In the special circumstances of unfossiliferous greywacke country and Pleistocene faulting, geomorphological mapping of faults is superior to the more customary procedures of fault determination. Conventional methods deal with isolated points in space (i.e, outcrops) and yet allow the joining of such points to represent bedding or fault planes. On the other hand, geomorphological procedures deal with dislocations of a visible landscape surface which can be identified over much of its extent.In the Hutt district the Kaukau Surface is well defined and of considerable area, and dislocation of this surface is revealed by the “stepped” topography on either side of the Wellington Fault and frequently by the presence between “steps” of strong fault lineations.
5. Horizontal displacements.
The greatest disadvantage of mapping faults in terms of surfaces is that the method can only be applied to relatively recent faulting. This does, however, aid the study of faulting processes, for it enables the selection of faults of only one period and also allows the study of rates of earth movement. Further advantages lie in the
fact that transcurrent movements of only a few yards can be readily detected and in so far as the surface of reference, the earth's surface, is everywhere exposed, most of the faults over an area can be examined. Allowing for the restriction to faults of one age, the geomorphic method is the most certain of widely applicable methods of measuring transcurrent movement. In areas adjacent to that studied here, horizontal offsets have been recorded by Cotton (1950, 1951) and Adkin (1954), and it is generally accepted that the Wellington Fault and several other faults in the Wellington area are transcurrent.
6. Shatter Zones.
In the greywacke terrain of the Wellington Peninsula, erosion is controlled and lineations determined by intimate emposed weaknesses rather than by inherent sedimentary variations in the strength of strata. Despite the segregation of argillites and arenites into rhythmic beds in the Wellington greywackes, the succession is on the large scale homogeneous and of uniform lithology and variation of strength across bedding is slight. Thus the controlling effect of bedding on erosion is much reduced and the landscapes may be described as tending towards isotropy to erosive processes. Furthering this tendency is the intense shattering which pervades almost all the greywacke sandstones and renders the hardest bands as weak to attrition as the softest Still further, in the young topography of Wellington Province the steep gradients favour the transport of large rock particles and allow erosion of shattered hard beds as well as soft. Finally it seems that transcurrent faulting imposes intense local shearing stresses on the rocks so that faults are marked by zones of extreme comminution. In a broadly isotropic environment this cataclastic effect is directly reflected by erosional fault-line features such as stream lineations and notches in crests and spurs.
7.Alignment of saddles.
In a full account of geomorphic expressions of faulting, Cotton (1950: 739) maintains:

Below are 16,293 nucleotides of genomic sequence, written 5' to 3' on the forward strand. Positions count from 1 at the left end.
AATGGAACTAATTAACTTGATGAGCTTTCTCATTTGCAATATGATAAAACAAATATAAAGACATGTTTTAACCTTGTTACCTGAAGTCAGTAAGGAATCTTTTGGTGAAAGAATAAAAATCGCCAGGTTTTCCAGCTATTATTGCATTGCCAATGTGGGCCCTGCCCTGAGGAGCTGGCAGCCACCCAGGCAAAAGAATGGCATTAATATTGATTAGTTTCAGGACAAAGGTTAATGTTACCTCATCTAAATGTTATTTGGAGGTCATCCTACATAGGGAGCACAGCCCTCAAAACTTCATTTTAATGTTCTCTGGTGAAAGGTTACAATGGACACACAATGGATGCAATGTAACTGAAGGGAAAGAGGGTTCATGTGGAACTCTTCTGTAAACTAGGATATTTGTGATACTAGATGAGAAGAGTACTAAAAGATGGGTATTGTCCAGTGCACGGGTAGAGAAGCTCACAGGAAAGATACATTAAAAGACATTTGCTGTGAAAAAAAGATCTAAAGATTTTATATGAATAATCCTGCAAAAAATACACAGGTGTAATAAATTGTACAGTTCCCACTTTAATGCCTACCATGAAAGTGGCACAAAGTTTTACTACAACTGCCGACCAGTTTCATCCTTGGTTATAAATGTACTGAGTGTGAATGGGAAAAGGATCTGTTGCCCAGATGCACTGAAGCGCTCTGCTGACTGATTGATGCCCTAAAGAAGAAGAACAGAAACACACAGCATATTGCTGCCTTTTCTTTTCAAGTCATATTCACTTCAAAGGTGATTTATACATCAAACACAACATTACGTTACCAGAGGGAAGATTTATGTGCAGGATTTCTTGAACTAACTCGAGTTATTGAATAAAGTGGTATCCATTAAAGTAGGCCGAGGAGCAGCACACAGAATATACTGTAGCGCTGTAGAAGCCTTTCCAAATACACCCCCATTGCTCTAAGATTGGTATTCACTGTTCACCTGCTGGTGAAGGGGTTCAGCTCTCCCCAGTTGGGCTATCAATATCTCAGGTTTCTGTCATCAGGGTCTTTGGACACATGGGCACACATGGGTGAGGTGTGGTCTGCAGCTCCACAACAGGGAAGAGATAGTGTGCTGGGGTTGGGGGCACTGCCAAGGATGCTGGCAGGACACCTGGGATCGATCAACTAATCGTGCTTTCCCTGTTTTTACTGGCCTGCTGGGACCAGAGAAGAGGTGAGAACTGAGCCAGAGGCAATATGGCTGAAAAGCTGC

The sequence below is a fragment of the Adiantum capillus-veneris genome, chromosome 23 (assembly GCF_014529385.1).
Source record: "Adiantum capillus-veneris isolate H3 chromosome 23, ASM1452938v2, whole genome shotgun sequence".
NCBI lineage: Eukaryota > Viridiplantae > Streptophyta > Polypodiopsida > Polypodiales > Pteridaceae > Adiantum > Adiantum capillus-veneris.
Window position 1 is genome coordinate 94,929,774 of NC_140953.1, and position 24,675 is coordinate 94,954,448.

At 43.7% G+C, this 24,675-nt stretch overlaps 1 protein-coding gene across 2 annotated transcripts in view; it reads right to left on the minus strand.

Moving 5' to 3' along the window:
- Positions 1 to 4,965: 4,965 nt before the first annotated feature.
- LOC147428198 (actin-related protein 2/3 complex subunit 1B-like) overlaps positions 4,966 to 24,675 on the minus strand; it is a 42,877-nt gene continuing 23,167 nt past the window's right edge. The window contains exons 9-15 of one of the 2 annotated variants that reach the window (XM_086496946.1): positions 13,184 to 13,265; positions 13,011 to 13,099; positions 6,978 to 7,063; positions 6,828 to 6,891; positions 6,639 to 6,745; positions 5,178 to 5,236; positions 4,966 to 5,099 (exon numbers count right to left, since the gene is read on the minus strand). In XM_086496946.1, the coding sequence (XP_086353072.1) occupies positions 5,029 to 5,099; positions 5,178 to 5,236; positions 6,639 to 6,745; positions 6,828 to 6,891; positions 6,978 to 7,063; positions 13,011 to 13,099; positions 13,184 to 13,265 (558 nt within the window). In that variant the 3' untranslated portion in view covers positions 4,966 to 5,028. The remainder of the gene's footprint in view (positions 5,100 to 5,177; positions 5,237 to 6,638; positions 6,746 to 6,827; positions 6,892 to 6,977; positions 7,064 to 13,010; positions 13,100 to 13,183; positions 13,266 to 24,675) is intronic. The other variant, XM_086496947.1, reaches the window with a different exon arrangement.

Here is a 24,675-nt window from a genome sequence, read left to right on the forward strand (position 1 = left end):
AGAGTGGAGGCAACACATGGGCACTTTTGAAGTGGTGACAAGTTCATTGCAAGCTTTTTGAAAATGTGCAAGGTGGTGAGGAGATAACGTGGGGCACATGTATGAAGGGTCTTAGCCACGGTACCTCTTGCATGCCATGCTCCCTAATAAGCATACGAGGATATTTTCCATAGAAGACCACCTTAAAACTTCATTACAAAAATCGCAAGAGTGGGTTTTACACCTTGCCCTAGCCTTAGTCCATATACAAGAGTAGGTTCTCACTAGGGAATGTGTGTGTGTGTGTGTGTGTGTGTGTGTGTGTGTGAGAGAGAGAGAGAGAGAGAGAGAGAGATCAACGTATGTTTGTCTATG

“… jogs and notches, according to the direction of down-throw, remain in the landscape after erosion has eliminated all geomorphic traces of faulting in adjacent valleys; on resistant terrains they may survive into full or late maturity of dissection, whatever the prefaulting form of the surface or its postfaulting history.”
To the west of the Wellington Fault notched spurs and aligned saddles are very well developed. Such features are fault-line features sensu stricto, for an “etching-out” of a fault pattern by subsequent erosion has occurred.Faults distinguished by such etching characters may be of any age and should not be confused with recent faults which are generally identified as dislocations of topographic surfaces.
8. Stream lineations.
Commonly it is only the river pattern of a greywacke terrain which gives any direct indication of a fault pattern. Valleys bear little relation to the strike of inclined or folded strata and in many places rivers follow zones of obviously fault-shattered rock. The straight stretch of the Tauwharenikau River, Tararua Mountains (N. Z. M.S. 1, N161), provides a good example of deep etching of a shatter zone. Here recent fault traces and fault-controlled saddles have been recognzed to the north-east and south-west of the stream lineation and also in the river valley. Though on a smaller scale, similar stream lineations occur to the west of the Wellington Fault and in particular along the line of the Liverton Fault. In the latter examples shatter belts mapped in the field line up with stream lineations, spur or ridge notches and jogs, and similar features.(Pl. 44, Figs. 1, 2, 3.)
Cotton (1950: 746) has discussed the theory of river guidance by “shatter belts” in these words:
“In New Zealand the fault-line erosional hypothesis has been called upon to explain alignment of some valleys near Wellington with faults and crush zones.… and generally it has been assumed that these faults zones are ancient.”
Fig. 1 (right).—Fault map of the Hutt Valley. The “Orongorongo Shatter Zone” with associated faults is after Grant-Taylor (1949).
Fig. 2 (left).—The Wellington Fault zone north-east from the Upper Hutt Basin. The continuation of the Kaitoke Fault north-east from the Pakuratahi River is after G. J. Lensen.
Cotton points out, however, that some of the fault-valley features, like those along the south-west portion of the Wellington Fault, are primary and of recent age. Allowing for such recent faults, it is still considered that in the area dealt with here the greatest part of the fault pattern is ancient and originated by etching-out along old fault lines. To complicate matters, it seems probable that in many instances recent faulting has followed along earlier-formed faults and so primary and secondary fault features coincide.
9. Zones of excessive jointing with slickensides.
On both sides of the Wellington Fault Zone secondary quartz is often present along slickensided joints. Zones of fractures are the extension away from the fault of the fault shatter zones and where fault-line breccias and pugs have been removed from the centre of fault zones by erosion joints provide useful indicators of the presence and trend of the major fault and suggest its hade.